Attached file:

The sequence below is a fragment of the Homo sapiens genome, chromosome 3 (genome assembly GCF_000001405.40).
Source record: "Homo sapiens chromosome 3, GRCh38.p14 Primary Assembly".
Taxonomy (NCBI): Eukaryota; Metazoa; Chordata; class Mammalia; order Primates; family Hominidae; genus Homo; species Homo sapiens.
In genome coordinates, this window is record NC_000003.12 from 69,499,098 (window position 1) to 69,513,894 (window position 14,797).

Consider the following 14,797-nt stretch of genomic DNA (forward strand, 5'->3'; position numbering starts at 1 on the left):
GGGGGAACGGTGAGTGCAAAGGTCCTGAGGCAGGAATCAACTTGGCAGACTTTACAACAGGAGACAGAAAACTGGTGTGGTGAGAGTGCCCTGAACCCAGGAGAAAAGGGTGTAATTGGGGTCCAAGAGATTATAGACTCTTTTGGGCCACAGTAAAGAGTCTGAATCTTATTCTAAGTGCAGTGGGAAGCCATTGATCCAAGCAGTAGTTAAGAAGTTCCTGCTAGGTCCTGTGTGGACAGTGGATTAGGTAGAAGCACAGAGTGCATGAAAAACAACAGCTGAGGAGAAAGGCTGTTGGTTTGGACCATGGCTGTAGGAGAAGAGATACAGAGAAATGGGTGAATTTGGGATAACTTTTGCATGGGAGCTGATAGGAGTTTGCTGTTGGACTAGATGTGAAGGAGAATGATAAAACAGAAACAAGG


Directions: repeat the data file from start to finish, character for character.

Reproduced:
The sequence below is a fragment of the Homo sapiens genome, chromosome 3 (genome assembly GCF_000001405.40).
Source record: "Homo sapiens chromosome 3, GRCh38.p14 Primary Assembly".
Taxonomy (NCBI): Eukaryota; Metazoa; Chordata; class Mammalia; order Primates; family Hominidae; genus Homo; species Homo sapiens.
In genome coordinates, this window is record NC_000003.12 from 69,499,098 (window position 1) to 69,513,894 (window position 14,797).

Consider the following 14,797-nt stretch of genomic DNA (forward strand, 5'->3'; position numbering starts at 1 on the left):
GGGGGAACGGTGAGTGCAAAGGTCCTGAGGCAGGAATCAACTTGGCAGACTTTACAACAGGAGACAGAAAACTGGTGTGGTGAGAGTGCCCTGAACCCAGGAGAAAAGGGTGTAATTGGGGTCCAAGAGATTATAGACTCTTTTGGGCCACAGTAAAGAGTCTGAATCTTATTCTAAGTGCAGTGGGAAGCCATTGATCCAAGCAGTAGTTAAGAAGTTCCTGCTAGGTCCTGTGTGGACAGTGGATTAGGTAGAAGCACAGAGTGCATGAAAAACAACAGCTGAGGAGAAAGGCTGTTGGTTTGGACCATGGCTGTAGGAGAAGAGATACAGAGAAATGGGTGAATTTGGGATAACTTTTGCATGGGAGCTGATAGGAGTTTGCTGTTGGACTAGATGTGAAGGAGAATGATAAAACAGAAACAAGG